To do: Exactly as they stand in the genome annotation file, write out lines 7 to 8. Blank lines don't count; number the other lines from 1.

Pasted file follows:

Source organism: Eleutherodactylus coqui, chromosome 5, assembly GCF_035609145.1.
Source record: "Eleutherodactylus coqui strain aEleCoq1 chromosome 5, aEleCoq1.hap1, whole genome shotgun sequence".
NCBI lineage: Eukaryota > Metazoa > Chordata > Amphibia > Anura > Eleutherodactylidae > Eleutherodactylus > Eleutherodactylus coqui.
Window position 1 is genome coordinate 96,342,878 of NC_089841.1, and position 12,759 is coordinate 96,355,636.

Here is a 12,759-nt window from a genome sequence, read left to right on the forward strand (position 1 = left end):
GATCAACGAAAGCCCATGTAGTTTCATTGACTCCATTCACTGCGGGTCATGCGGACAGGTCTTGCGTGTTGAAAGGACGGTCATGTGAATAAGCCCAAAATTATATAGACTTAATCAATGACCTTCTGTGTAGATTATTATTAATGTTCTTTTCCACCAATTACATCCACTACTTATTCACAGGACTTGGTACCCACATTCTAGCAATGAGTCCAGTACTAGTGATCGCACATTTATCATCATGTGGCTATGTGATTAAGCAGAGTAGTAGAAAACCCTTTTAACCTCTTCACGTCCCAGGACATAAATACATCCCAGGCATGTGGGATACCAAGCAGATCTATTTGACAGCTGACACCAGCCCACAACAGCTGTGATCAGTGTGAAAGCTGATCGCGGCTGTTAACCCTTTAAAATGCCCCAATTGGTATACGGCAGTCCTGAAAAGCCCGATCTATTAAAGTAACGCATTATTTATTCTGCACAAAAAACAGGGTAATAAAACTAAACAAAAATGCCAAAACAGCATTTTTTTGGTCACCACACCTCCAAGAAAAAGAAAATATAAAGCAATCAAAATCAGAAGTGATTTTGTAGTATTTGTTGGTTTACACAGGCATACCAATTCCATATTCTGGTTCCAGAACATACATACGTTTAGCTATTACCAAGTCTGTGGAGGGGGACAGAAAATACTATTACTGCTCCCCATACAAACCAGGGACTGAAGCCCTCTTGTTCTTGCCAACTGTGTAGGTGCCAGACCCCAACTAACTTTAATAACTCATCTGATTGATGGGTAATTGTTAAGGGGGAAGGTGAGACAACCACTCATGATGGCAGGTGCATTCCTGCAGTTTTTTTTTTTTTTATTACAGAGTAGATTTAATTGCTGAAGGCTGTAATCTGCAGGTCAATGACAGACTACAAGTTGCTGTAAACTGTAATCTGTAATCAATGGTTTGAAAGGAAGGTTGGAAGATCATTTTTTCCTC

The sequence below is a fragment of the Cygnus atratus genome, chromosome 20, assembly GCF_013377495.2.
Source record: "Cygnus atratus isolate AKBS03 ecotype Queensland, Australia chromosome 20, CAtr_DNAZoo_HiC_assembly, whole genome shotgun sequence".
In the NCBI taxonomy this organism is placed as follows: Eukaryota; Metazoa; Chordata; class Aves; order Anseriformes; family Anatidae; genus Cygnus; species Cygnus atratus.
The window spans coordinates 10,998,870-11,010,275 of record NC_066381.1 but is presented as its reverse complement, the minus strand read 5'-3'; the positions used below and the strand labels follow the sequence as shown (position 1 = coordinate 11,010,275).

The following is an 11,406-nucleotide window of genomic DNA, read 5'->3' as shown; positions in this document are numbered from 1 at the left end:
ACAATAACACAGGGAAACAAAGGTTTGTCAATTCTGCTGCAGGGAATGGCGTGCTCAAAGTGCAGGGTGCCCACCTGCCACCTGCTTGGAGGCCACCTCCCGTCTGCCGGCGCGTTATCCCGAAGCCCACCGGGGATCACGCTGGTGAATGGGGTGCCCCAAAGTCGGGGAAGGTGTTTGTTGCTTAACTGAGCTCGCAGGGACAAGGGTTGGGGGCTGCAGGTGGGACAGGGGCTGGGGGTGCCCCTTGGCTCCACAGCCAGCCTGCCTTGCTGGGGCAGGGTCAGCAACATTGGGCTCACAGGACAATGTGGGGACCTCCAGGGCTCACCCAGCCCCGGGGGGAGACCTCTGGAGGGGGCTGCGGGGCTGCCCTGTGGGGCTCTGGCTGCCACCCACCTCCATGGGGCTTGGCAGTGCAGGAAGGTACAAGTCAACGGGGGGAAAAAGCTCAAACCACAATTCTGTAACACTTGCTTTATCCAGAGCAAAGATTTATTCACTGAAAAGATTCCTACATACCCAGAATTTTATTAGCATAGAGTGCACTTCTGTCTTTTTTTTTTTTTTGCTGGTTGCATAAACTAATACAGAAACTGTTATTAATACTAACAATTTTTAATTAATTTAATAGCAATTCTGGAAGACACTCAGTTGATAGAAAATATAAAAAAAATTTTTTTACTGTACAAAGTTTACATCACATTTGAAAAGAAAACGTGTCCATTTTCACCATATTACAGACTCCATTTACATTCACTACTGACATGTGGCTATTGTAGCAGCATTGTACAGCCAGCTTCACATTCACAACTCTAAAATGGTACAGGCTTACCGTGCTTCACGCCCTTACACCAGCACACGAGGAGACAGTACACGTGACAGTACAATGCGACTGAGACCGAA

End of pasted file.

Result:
The sequence below is a fragment of the Cygnus atratus genome, chromosome 20, assembly GCF_013377495.2.
Source record: "Cygnus atratus isolate AKBS03 ecotype Queensland, Australia chromosome 20, CAtr_DNAZoo_HiC_assembly, whole genome shotgun sequence".